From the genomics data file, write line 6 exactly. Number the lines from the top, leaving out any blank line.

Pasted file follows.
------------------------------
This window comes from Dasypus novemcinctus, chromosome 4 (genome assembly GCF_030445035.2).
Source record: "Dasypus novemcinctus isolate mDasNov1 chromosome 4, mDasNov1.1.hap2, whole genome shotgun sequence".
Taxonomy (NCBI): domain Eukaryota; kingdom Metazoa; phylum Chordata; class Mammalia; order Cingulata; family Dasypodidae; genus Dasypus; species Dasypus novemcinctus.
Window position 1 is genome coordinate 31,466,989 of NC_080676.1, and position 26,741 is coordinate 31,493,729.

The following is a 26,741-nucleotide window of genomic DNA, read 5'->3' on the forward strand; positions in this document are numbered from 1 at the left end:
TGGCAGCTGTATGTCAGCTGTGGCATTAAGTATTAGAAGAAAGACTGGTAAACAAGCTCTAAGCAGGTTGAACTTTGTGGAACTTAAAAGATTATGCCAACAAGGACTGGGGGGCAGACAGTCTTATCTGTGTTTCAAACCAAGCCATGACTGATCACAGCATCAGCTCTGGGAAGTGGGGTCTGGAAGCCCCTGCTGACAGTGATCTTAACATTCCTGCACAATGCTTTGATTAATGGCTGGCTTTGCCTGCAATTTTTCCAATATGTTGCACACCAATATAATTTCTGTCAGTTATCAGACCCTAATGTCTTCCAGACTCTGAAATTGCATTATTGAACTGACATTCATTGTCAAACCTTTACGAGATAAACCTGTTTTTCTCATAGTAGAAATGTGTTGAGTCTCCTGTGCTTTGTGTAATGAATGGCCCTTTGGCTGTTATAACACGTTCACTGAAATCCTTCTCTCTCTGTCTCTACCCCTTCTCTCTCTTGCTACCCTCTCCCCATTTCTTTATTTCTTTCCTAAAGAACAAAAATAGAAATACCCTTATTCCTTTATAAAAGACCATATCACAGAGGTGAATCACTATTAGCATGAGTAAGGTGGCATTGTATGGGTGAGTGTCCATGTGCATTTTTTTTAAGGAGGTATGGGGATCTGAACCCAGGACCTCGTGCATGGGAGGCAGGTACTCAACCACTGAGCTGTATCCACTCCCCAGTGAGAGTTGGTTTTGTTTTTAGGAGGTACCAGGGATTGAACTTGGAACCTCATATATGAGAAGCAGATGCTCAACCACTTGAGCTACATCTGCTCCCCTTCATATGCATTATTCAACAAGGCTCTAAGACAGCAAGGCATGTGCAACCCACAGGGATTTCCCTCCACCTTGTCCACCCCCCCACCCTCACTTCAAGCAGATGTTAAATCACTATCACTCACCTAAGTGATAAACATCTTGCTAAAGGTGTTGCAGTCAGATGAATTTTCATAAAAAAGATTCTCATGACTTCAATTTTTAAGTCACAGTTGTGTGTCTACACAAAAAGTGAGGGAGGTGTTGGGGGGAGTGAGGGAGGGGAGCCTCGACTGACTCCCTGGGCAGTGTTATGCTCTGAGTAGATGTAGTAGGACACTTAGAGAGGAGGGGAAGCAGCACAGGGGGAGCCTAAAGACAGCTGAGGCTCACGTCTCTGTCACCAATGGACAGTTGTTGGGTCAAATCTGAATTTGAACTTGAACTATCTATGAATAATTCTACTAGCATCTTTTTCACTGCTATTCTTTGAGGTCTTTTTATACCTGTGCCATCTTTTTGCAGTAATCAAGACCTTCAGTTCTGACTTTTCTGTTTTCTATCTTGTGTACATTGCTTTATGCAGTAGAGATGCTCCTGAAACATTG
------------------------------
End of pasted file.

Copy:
TGGCAGCTGTATGTCAGCTGTGGCATTAAGTATTAGAAGAAAGACTGGTAAACAAGCTCTAAGCAGGTTGAACTTTGTGGAACTTAAAAGATTATGCCAACAAGGACTGGGGGGCAGACAGTCTTATCTGTGTTTCAAACCAAGCCATGACTGATCACAGCATCAGCTCTGGGAAGTGGGGTCTGGAAGCCCCTGCTGACAGTGATCTTAACATTCCTGCACAATGCTTTGATTAATGGCTGGCTTTGCCTGCAATTTTTCCAATATGTTGCACACCAATATAATTTCTGTCAGTTATCAGACCCTAATGTCTTCCAGACTCTGAAATTGCATTATTGAACTGACATTCATTGTCAAACCTTTACGAGATAAACCTGTTTTTCTCATAGTAGAAATGTGTTGAGTCTCCTGTGCTTTGTGTAATGAATGGCCCTTTGGCTGTTATAACACGTTCACTGAAATCCTTCTCTCTCTGTCTCTACCCCTTCTCTCTCTTGCTACCCTCTCCCCATTTCTTTATTTCTTTCCTAAAGAACAAAAATAGAAATACCCTTATTCCTTTATAAAAGACCATATCACAGAGGTGAATCACTATTAGCATGAGTAAGGTGGCATTGTATGGGTGAGTGTCCATGTGCATTTTTTTTAAGGAGGTATGGGGATCTGAACCCAGGACCTCGTGCATGGGAGGCAGGTACTCAACCACTGAGCTGTATCCACTCCCCAGTGAGAGTTGGTTTTGTTTTTAGGAGGTACCAGGGATTGAACTTGGAACCTCATATATGAGAAGCAGATGCTCAACCACTTGAGCTACATCTGCTCCCCTTCATATGCATTATTCAACAAGGCTCTAAGACAGCAAGGCATGTGCAACCCACAGGGATTTCCCTCCACCTTGTCCACCCCCCCACCCTCACTTCAAGCAGATGTTAAATCACTATCACTCACCTAAGTGATAAACATCTTGCTAAAGGTGTTGCAGTCAGATGAATTTTCATAAAAAAGATTCTCATGACTTCAATTTTTAAGTCACAGTTGTGTGTCTACACAAAAAGTGAGGGAGGTGTTGGGGGGAGTGAGGGAGGGGAGCCTCGACTGACTCCCTGGGCAGTGTTATGCTCTGAGTAGATGTAGTAGGACACTTAGAGAGGAGGGGAAGCAGCACAGGGGGAGCCTAAAGACAGCTGAGGCTCACGTCTCTGTCACCAATGGACAGTTGTTGGGTCAAATCTGAATTTGAACTTGAACTATCTATGAATAATTCTACTAGCATCTTTTTCACTGCTATTCTTTGAGGTCTTTTTATACCTGTGCCATCTTTTTGCAGTAATCAAGACCTTCAGTTCTGACTTTTCTGTTTTCTATCTTGTGTACATTGCTTTATGCAGTAGAGATGCTCCTGAAACATTG